The musical (which ran on Broadway in 1999 for 501 performances) focuses on Tony, an Italian-American Brooklyn youth whose weekend is spent at the local discotheque. There he luxuriates in the admiration of the crowd and a growing relationship with Stephanie Mangano, and can temporarily forget the realities of his life, including a dead-end job in a paint store and his gang of deadbeat friends.
In an effort to make it a family-friendly show, many of the film’s darker elements, including references to racial conflict, drug use, and violence, were eliminated from the plot. With adult challenges and responsibilities threatening an end to his untroubled life, will the disco sensation Tony ever decide to grow up?
“Saturday Night Fever” features the hits “Stayin’ Alive,” “Night Fever,” “You Should Be Dancin’,” “More Than a Woman,” and “How Deep Is Your Love,” as well as songs that were not in the film – like “Nights on Broadway” and numbers written just for the musical.
The film’s soundtrack won a Grammy for Album of the Year and spent a remarkable 120 weeks on Billboard’s album charts. The stage show (albeit without the multicolored square-themed dance floor) takes the existing familiar lyrics and applies them to the storyline, Stys said, with many of the disco hits providing the soundtrack for the disco scenes.
Tony and Stephanie sing in “Stayin’ Alive,” the opening number; he sings some of “More Than a Woman” to her, and “How Deep Is Your Love” they sing as a duet at the end. Stephanie also sings “What Kind of Fool,” which Barry Gibb co-wrote in 1980 as a duet with Barbra Streisand.
Director in Circa debut as well
Making her Circa ‘21 directing debut with “Saturday Night Fever” is Amy McCleary, of Fort Myers, Fla., who heads the production with longtime area favorite, Ron May, serving as the show’s music director. In 2015, she directed and choreographed the national tour of
Stys is very impressed with McCleary, who also did the voluminous choreography for “Saturday Night Fever.”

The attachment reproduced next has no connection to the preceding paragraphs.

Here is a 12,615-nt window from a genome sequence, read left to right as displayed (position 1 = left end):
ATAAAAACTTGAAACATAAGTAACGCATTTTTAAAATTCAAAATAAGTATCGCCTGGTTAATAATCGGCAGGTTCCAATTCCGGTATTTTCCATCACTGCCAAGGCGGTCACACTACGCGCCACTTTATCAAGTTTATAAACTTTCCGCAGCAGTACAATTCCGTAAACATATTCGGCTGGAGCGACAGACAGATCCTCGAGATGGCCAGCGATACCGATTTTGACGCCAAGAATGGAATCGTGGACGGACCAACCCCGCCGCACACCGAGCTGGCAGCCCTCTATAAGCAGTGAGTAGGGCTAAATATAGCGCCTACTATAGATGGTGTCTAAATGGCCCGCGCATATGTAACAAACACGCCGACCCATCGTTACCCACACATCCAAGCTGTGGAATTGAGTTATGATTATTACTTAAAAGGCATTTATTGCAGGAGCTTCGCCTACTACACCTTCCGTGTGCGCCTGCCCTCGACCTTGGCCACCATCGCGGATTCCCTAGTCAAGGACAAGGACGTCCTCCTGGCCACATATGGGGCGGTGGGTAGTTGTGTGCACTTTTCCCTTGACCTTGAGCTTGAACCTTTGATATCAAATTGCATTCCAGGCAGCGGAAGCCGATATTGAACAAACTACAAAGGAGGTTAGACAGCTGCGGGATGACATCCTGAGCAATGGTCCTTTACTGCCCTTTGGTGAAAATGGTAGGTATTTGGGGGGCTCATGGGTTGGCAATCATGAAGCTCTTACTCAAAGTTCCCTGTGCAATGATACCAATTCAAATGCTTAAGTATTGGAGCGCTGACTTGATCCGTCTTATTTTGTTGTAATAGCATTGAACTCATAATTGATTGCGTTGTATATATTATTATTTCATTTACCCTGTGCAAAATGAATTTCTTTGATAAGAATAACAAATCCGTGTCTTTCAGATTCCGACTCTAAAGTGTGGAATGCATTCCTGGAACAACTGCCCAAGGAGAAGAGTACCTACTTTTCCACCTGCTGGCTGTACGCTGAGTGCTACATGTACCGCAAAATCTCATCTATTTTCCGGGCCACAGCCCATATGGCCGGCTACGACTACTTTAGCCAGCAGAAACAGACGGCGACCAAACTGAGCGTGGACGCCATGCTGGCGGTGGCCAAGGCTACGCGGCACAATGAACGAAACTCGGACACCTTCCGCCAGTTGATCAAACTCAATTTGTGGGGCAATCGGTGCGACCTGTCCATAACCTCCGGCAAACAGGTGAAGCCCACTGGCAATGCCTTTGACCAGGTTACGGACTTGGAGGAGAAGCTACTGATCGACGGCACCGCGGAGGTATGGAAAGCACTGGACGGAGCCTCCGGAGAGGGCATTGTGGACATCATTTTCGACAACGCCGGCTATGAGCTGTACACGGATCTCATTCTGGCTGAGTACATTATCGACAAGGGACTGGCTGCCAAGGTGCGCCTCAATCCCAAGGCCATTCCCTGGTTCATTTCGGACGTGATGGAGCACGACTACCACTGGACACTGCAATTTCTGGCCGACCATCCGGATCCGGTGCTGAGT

“So much of the dance is tied into the story, so it’s nice to have one person with a cohesive vision to plot out everything and to know this dance move motivates this, and why we’re doing this,” she said. “She’s amazing; she loves this show and you can tell.”
Stys said McCleary is the first woman she’s worked with to hold both positions. “She’s a superstar and so incredible,” she said. “She has so much trust in us, which is really nice to have a director who trusts you with roles, who trusts you in the show. We all work together really well. We all have very similar visions for what we want; it’s wonderful.”
Initially, the original cast rehearsed 11 days starting March 4, 2020, and after the show was canceled in mid-March, they stayed in the area through June 26, 2020, still being paid by Circa.
“The day that we got in to do it this year was the day we were leaving last year,” Smith recalled.
“It was nice to be housed as well,” Stys said of being put up by the theater last year. “Coming from New York, I was booked a bit before, so I didn’t have an apartment in New York to go back to, or a reason to go back to New York, so it was nice to have the option to stay here. It felt really safe, because it was a group of us – we could run errands together. We kept around each other.”
There were seven of the original cast who stayed, and kept rehearsing the dances on their own, Smith said. All the leads are the same from the original cast. That made it easier to come back to rehearsals this month, Stys said.
“Rehearsals were kind of a breeze,” she said. “We ended up rehearsing at the house because we were under the impression we were gonna start back up again. The professionals we hoped we were, we wanted to make sure we were ready. We were so excited to do the show.”
“We were holding onto this material for so long, that when we came back, it just felt like riding a bike,” Stys said. “It takes you a second, but oh, this is familiar. And doing the scene work was actually so nice, because we’re such good friends, after everything that happened. And the folks in the show have such strong relationships, it just kind of fell into place.”